Cubs fortify new core with Ian Happ extension. Can he lead their next great team?

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Ian Happ just lost his chance to be part of the last great Cubs team. Instead of testing the open market this winter as one of the best position players available, Happ has secured himself a chance to be a big part of the Cubs’ next great team.

Wednesday, Chicago announced a three-year extension for Happ, who will pay him $61 million guaranteed (This is in addition to the $10.85 million he’s doing 2023 in his final year of arbitration.) The lack of high-profile hitters in next winter’s free agent class suggested Happ could be in line for a big payday in open market after this season, either in Chicago or elsewhere. . Instead, Happ, who has consistently communicated his desire to remain a Cub, opted to extend his stay on the North Side through the 2026 season.

He was ninth overall for the Cubs in 2015, Happ did his thing MLB debuts on May 13, 2017, about a month after his new companions received their 2016 World Series rings to commemorate one of the most iconic championships in baseball history. Over the next six years, the core of the World Series team gradually left via trade and free agency. Once an exciting young talent hoping to bolster the all-star roster with consistent championship aspirations, Happ was suddenly a veteran in his own right and now sits as the second-longest-serving Cub behind the ace Kyle Hendricks.

“When we went through all those guys, that’s when it was like, ‘Oh, now I can park in the front row,'” Happ told FOX Sports during spring training. “It’s the little things what are you, wow, that’s changed.”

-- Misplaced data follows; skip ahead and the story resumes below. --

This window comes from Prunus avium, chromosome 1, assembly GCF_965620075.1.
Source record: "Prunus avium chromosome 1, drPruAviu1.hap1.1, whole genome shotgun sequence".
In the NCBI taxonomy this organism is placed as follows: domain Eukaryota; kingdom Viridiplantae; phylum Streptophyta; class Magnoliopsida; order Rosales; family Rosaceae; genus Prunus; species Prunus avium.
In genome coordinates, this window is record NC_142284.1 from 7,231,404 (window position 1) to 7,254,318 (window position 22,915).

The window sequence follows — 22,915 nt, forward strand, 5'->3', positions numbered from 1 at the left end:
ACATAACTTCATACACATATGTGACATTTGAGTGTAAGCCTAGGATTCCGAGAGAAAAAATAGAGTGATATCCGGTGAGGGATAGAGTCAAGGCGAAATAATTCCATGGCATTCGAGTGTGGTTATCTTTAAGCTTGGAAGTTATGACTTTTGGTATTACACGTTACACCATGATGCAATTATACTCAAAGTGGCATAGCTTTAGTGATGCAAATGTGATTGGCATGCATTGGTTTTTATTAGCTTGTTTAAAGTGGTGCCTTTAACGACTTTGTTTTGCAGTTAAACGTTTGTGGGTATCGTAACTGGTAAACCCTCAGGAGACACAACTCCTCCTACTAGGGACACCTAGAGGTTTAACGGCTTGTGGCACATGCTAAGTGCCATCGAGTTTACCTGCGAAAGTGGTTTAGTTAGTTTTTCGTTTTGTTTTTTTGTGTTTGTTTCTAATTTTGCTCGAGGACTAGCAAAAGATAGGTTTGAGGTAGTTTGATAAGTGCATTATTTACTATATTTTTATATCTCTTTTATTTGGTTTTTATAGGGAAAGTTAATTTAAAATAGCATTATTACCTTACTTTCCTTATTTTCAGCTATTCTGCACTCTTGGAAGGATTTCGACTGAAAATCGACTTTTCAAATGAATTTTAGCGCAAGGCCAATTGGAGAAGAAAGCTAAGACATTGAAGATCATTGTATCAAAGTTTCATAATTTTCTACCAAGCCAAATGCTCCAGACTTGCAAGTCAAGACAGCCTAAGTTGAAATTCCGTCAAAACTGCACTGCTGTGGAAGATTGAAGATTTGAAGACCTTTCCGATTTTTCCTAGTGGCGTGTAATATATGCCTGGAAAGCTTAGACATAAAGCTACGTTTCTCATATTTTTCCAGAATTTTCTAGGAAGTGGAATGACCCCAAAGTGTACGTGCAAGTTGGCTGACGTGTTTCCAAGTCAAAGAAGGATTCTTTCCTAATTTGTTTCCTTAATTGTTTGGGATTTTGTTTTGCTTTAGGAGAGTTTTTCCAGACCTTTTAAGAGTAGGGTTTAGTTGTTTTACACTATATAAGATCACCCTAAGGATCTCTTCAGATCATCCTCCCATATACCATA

Happ cited how quickly he found himself in the shoes of veterans he once admired. The seventh-year outfielder, along with 25-year-old second baseman Nico Hoerner, who the Cubs also recently extended, have become the standard to emulate for the club’s exciting prospect pool.

“I was thinking about it [Cubs outfield prospect] Brennan Davis When I got to the big leagues, I was 22 and [Anthony] Rizzo was 27 years old. Now I’m 28 and [Davis] is 23″.

At the 2022 trade deadline last July, it looked like Happ, who had just made his first career All-Star Game, might be next. With so many veterans already traded for prospects and another losing season underway, his name was constantly thrown around in trade discussions alongside catcher Willson Contreras. While Contreras eventually left for St. Louis in free agency, Happ remained in tow for the final year of his contract despite his future in Chicago being clouded. This extension clarifies the intentions of both the Cubs and Happ to continue building together.

While the timing of the extension may seem unusual for a player so close to free agency, it follows Happ’s deep appreciation for playing for such a storied franchise. Baseball can be a business for teams and players alike, but getting to call Wrigley Field is a unique privilege that Happ has never taken lightly.